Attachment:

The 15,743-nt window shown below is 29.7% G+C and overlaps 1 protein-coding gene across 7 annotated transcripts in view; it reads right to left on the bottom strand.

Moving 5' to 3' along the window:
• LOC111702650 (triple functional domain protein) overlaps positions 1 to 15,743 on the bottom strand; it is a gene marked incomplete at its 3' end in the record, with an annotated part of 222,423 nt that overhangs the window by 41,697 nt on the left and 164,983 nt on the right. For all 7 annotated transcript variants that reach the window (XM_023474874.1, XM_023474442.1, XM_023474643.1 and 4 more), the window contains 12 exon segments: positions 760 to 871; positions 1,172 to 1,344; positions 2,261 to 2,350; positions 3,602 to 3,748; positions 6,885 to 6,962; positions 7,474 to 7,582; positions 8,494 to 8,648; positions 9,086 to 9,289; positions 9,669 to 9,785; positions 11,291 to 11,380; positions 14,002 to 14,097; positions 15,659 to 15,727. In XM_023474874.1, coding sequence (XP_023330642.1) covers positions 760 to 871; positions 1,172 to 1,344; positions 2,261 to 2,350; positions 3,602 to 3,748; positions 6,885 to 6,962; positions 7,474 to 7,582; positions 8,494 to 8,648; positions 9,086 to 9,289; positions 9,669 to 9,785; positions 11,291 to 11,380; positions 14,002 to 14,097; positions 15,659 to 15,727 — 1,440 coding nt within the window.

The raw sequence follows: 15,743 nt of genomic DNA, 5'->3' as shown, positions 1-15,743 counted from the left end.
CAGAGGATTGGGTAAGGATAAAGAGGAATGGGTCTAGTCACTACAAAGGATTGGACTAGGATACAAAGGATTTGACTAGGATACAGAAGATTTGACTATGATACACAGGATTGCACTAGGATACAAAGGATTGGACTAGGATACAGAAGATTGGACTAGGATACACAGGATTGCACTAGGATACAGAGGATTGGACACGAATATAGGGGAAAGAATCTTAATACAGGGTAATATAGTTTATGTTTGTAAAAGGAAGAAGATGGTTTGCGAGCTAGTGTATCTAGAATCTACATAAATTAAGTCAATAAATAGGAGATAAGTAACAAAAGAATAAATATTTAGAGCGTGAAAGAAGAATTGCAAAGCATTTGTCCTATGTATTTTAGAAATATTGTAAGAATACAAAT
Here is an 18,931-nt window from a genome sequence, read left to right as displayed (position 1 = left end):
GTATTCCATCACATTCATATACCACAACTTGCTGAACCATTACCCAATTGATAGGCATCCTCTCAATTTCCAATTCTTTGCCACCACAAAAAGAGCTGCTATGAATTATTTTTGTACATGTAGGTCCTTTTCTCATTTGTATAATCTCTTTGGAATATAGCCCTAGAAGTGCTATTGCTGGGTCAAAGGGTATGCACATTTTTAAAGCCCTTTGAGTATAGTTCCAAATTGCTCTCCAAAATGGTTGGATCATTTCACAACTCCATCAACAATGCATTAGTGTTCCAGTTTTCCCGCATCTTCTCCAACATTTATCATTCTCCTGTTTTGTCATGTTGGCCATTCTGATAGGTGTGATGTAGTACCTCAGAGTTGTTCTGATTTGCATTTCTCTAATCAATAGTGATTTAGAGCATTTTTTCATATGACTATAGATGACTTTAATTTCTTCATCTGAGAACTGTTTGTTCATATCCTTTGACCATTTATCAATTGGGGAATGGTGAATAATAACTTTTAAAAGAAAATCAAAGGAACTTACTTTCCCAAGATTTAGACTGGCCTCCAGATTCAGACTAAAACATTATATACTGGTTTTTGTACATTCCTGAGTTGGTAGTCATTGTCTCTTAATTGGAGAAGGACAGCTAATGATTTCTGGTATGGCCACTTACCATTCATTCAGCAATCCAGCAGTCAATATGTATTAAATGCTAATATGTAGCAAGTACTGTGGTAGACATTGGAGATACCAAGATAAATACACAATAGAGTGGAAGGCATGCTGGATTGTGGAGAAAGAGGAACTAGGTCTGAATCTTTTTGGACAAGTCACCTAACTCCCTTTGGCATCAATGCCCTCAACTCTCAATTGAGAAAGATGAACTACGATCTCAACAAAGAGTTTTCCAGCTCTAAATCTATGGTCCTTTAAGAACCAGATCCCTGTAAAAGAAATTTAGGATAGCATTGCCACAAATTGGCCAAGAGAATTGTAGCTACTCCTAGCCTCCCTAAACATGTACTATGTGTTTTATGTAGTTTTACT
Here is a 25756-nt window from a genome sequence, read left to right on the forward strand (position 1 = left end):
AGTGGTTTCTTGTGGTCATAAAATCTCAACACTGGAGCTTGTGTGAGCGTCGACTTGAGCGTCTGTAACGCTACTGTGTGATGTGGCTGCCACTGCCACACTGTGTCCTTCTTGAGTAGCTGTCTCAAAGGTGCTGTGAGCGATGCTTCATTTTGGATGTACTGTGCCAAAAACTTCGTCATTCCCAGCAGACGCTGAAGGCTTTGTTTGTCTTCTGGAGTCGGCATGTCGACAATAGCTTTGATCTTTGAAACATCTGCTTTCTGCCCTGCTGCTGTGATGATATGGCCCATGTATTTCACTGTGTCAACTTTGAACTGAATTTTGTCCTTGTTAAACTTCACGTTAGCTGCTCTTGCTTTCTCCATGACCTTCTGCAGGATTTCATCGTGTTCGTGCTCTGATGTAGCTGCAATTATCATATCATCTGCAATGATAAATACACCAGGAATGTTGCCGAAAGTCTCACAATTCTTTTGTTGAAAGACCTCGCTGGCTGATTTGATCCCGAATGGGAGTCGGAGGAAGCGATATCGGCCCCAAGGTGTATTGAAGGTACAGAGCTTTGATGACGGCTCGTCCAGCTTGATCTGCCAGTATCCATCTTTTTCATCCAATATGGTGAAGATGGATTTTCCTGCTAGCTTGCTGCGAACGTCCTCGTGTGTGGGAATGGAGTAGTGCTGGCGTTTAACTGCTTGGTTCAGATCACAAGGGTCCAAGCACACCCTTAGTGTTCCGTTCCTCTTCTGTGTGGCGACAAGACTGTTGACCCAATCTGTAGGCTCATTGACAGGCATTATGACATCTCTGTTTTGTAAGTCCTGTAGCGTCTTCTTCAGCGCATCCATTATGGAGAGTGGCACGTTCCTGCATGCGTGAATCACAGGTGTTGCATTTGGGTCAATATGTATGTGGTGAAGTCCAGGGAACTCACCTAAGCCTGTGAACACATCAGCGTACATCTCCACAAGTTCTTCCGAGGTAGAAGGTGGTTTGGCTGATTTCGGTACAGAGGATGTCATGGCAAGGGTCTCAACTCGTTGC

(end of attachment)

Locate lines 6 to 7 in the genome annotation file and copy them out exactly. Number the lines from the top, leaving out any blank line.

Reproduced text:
Here is an 18,931-nt window from a genome sequence, read left to right as displayed (position 1 = left end):
GTATTCCATCACATTCATATACCACAACTTGCTGAACCATTACCCAATTGATAGGCATCCTCTCAATTTCCAATTCTTTGCCACCACAAAAAGAGCTGCTATGAATTATTTTTGTACATGTAGGTCCTTTTCTCATTTGTATAATCTCTTTGGAATATAGCCCTAGAAGTGCTATTGCTGGGTCAAAGGGTATGCACATTTTTAAAGCCCTTTGAGTATAGTTCCAAATTGCTCTCCAAAATGGTTGGATCATTTCACAACTCCATCAACAATGCATTAGTGTTCCAGTTTTCCCGCATCTTCTCCAACATTTATCATTCTCCTGTTTTGTCATGTTGGCCATTCTGATAGGTGTGATGTAGTACCTCAGAGTTGTTCTGATTTGCATTTCTCTAATCAATAGTGATTTAGAGCATTTTTTCATATGACTATAGATGACTTTAATTTCTTCATCTGAGAACTGTTTGTTCATATCCTTTGACCATTTATCAATTGGGGAATGGTGAATAATAACTTTTAAAAGAAAATCAAAGGAACTTACTTTCCCAAGATTTAGACTGGCCTCCAGATTCAGACTAAAACATTATATACTGGTTTTTGTACATTCCTGAGTTGGTAGTCATTGTCTCTTAATTGGAGAAGGACAGCTAATGATTTCTGGTATGGCCACTTACCATTCATTCAGCAATCCAGCAGTCAATATGTATTAAATGCTAATATGTAGCAAGTACTGTGGTAGACATTGGAGATACCAAGATAAATACACAATAGAGTGGAAGGCATGCTGGATTGTGGAGAAAGAGGAACTAGGTCTGAATCTTTTTGGACAAGTCACCTAACTCCCTTTGGCATCAATGCCCTCAACTCTCAATTGAGAAAGATGAACTACGATCTCAACAAAGAGTTTTCCAGCTCTAAATCTATGGTCCTTTAAGAACCAGATCCCTGTAAAAGAAATTTAGGATAGCATTGCCACAAATTGGCCAAGAGAATTGTAGCTACTCCTAGCCTCCCTAAACATGTACTATGTGTTTTATGTAGTTTTACT